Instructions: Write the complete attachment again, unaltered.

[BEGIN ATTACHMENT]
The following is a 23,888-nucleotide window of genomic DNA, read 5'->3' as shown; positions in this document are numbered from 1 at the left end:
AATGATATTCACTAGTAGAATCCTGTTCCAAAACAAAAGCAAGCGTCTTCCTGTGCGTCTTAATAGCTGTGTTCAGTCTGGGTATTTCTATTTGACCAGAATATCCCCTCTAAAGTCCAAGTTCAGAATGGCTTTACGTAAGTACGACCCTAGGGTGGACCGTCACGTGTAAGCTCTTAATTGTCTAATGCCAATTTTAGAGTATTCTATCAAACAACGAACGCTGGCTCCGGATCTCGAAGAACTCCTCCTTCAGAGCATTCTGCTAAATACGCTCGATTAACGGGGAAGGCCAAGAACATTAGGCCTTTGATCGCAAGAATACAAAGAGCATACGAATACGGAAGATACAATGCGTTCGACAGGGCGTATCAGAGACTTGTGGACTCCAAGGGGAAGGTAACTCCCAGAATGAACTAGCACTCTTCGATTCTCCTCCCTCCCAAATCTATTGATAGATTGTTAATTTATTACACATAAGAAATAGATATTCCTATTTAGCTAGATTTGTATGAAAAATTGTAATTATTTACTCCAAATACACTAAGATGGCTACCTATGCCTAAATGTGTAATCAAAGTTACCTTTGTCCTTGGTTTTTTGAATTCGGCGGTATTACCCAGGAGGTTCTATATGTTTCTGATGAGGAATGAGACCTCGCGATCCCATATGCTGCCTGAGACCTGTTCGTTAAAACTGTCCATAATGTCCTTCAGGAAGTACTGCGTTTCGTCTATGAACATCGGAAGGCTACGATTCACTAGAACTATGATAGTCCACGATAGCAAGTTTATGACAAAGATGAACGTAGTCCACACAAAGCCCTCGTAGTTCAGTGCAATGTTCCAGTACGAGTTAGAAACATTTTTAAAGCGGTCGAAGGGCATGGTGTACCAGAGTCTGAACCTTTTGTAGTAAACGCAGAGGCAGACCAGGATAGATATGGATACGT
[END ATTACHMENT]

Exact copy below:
The following is a 23,888-nucleotide window of genomic DNA, read 5'->3' as shown; positions in this document are numbered from 1 at the left end:
AATGATATTCACTAGTAGAATCCTGTTCCAAAACAAAAGCAAGCGTCTTCCTGTGCGTCTTAATAGCTGTGTTCAGTCTGGGTATTTCTATTTGACCAGAATATCCCCTCTAAAGTCCAAGTTCAGAATGGCTTTACGTAAGTACGACCCTAGGGTGGACCGTCACGTGTAAGCTCTTAATTGTCTAATGCCAATTTTAGAGTATTCTATCAAACAACGAACGCTGGCTCCGGATCTCGAAGAACTCCTCCTTCAGAGCATTCTGCTAAATACGCTCGATTAACGGGGAAGGCCAAGAACATTAGGCCTTTGATCGCAAGAATACAAAGAGCATACGAATACGGAAGATACAATGCGTTCGACAGGGCGTATCAGAGACTTGTGGACTCCAAGGGGAAGGTAACTCCCAGAATGAACTAGCACTCTTCGATTCTCCTCCCTCCCAAATCTATTGATAGATTGTTAATTTATTACACATAAGAAATAGATATTCCTATTTAGCTAGATTTGTATGAAAAATTGTAATTATTTACTCCAAATACACTAAGATGGCTACCTATGCCTAAATGTGTAATCAAAGTTACCTTTGTCCTTGGTTTTTTGAATTCGGCGGTATTACCCAGGAGGTTCTATATGTTTCTGATGAGGAATGAGACCTCGCGATCCCATATGCTGCCTGAGACCTGTTCGTTAAAACTGTCCATAATGTCCTTCAGGAAGTACTGCGTTTCGTCTATGAACATCGGAAGGCTACGATTCACTAGAACTATGATAGTCCACGATAGCAAGTTTATGACAAAGATGAACGTAGTCCACACAAAGCCCTCGTAGTTCAGTGCAATGTTCCAGTACGAGTTAGAAACATTTTTAAAGCGGTCGAAGGGCATGGTGTACCAGAGTCTGAACCTTTTGTAGTAAACGCAGAGGCAGACCAGGATAGATATGGATACGT